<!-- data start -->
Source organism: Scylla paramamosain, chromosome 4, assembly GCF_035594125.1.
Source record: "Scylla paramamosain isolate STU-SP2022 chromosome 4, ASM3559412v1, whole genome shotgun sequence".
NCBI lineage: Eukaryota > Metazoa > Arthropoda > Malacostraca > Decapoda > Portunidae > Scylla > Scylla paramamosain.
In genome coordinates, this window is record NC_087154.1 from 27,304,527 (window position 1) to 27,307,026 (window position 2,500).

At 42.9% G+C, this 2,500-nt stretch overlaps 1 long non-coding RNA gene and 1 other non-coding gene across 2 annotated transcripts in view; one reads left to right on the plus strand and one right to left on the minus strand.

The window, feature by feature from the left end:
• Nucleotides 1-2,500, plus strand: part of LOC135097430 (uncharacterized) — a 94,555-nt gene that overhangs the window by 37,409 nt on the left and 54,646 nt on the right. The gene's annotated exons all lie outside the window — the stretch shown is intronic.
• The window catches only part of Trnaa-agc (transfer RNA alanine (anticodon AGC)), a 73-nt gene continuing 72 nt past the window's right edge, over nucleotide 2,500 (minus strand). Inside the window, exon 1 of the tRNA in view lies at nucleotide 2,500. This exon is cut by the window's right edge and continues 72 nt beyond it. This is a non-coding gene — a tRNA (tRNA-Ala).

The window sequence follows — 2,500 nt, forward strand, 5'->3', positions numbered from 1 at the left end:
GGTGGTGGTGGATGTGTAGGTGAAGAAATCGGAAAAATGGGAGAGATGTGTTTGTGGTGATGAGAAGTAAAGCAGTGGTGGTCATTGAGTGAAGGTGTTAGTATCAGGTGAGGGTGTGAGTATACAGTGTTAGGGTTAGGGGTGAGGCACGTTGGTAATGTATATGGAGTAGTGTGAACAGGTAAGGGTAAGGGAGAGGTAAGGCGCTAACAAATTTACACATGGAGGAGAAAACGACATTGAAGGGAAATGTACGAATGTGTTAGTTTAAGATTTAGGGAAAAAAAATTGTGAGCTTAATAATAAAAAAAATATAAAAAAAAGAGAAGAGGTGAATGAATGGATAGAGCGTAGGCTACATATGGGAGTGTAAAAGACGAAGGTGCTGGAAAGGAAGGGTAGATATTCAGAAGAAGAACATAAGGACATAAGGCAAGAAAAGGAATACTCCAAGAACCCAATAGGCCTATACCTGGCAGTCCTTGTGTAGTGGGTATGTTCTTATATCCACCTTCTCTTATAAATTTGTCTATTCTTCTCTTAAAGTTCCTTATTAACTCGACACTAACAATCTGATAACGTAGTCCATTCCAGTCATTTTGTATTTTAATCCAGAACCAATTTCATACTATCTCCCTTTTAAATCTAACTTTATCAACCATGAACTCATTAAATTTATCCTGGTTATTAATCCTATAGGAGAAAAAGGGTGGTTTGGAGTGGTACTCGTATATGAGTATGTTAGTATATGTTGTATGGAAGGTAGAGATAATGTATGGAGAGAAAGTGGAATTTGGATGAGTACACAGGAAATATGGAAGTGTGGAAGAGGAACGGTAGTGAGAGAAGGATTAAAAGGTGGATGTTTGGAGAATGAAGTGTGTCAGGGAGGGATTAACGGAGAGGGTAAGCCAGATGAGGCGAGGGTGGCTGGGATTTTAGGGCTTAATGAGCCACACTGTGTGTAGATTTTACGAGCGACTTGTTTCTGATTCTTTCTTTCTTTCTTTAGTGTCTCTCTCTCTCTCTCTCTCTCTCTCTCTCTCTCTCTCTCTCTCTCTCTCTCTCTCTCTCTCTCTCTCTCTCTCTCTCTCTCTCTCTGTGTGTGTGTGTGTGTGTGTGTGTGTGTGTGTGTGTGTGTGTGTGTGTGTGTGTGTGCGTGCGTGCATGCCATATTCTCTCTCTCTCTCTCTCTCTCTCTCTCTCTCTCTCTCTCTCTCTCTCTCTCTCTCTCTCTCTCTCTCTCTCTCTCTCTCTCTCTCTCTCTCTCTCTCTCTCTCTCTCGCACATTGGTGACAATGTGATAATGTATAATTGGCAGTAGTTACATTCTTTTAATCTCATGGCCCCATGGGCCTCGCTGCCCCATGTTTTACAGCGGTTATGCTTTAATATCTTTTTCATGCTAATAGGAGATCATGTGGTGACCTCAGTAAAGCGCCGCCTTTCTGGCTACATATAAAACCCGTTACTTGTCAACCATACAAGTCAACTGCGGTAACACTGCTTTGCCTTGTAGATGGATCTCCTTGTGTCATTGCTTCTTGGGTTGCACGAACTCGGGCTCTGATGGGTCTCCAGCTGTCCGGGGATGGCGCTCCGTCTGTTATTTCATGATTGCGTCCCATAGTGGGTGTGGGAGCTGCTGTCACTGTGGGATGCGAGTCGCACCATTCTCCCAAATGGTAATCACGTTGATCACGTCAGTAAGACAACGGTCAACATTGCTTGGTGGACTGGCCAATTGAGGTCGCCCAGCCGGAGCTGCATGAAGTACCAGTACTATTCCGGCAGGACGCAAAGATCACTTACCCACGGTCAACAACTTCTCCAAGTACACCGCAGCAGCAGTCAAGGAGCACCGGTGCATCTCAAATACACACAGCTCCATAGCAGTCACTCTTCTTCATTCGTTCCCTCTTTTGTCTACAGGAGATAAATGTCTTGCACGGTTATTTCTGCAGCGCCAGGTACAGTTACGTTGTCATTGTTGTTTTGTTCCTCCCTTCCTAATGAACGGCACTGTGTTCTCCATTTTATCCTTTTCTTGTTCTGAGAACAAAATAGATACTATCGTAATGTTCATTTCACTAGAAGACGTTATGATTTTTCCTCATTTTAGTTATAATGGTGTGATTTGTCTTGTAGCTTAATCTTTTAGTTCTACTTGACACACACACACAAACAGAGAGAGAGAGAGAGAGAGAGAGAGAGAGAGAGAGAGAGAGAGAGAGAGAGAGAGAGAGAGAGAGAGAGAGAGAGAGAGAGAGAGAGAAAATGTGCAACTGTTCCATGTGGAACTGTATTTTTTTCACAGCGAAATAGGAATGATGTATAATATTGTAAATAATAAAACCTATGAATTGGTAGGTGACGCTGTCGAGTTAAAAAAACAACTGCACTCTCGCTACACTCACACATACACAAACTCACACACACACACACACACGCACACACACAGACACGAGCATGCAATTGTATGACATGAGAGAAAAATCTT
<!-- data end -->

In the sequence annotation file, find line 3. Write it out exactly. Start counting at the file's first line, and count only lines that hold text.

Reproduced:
NCBI lineage: Eukaryota > Metazoa > Arthropoda > Malacostraca > Decapoda > Portunidae > Scylla > Scylla paramamosain.